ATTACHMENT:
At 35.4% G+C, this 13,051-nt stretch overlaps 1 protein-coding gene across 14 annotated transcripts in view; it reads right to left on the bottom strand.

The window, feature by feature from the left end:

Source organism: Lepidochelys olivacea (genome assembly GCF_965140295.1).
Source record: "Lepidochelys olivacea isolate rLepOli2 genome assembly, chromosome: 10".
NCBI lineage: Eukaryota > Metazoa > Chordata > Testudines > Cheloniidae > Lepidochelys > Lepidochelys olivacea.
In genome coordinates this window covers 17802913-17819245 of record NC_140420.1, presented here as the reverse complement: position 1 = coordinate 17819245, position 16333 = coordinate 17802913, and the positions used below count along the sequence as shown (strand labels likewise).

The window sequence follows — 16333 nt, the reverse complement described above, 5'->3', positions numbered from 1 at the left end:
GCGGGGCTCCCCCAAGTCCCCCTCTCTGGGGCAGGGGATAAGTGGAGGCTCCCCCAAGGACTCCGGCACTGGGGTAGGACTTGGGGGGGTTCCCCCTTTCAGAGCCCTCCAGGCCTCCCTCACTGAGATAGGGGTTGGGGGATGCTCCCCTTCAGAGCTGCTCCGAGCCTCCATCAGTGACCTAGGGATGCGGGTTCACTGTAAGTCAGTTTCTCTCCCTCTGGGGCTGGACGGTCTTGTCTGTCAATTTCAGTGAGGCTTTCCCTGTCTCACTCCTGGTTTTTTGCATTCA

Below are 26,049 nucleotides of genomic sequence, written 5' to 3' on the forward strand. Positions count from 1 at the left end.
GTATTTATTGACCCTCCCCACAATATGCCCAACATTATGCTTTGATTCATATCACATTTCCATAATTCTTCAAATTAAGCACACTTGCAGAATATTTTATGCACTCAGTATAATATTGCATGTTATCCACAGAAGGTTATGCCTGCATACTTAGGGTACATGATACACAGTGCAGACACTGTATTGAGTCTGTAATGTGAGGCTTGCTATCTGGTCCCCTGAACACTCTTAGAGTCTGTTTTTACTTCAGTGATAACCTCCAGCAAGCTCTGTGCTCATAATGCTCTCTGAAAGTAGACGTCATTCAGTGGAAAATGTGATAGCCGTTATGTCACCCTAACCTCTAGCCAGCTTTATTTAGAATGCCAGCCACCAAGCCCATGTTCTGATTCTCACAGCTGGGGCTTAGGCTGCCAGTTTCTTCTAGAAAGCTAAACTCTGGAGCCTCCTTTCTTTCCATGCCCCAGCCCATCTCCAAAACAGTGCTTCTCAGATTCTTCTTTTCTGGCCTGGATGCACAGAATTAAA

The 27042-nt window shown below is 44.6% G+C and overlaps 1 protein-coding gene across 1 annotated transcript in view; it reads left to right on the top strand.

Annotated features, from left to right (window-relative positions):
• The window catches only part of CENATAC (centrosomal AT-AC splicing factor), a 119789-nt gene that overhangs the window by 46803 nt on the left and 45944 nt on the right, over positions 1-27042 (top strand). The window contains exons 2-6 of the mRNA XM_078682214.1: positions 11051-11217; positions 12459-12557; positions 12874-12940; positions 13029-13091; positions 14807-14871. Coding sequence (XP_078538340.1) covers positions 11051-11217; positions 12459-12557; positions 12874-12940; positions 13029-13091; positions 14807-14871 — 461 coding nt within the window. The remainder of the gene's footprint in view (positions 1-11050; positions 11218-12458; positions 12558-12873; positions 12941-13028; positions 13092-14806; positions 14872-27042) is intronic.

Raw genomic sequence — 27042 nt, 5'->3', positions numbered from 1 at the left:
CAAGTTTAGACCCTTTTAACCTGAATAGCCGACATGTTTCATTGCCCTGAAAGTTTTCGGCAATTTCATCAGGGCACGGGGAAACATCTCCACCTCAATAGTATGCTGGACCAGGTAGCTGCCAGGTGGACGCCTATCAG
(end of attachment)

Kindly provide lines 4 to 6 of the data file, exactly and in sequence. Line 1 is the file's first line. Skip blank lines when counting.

Source record: "Lepidochelys olivacea isolate rLepOli2 genome assembly, chromosome: 10".
NCBI lineage: Eukaryota > Metazoa > Chordata > Testudines > Cheloniidae > Lepidochelys > Lepidochelys olivacea.
In genome coordinates this window covers 17802913-17819245 of record NC_140420.1, presented here as the reverse complement: position 1 = coordinate 17819245, position 16333 = coordinate 17802913, and the positions used below count along the sequence as shown (strand labels likewise).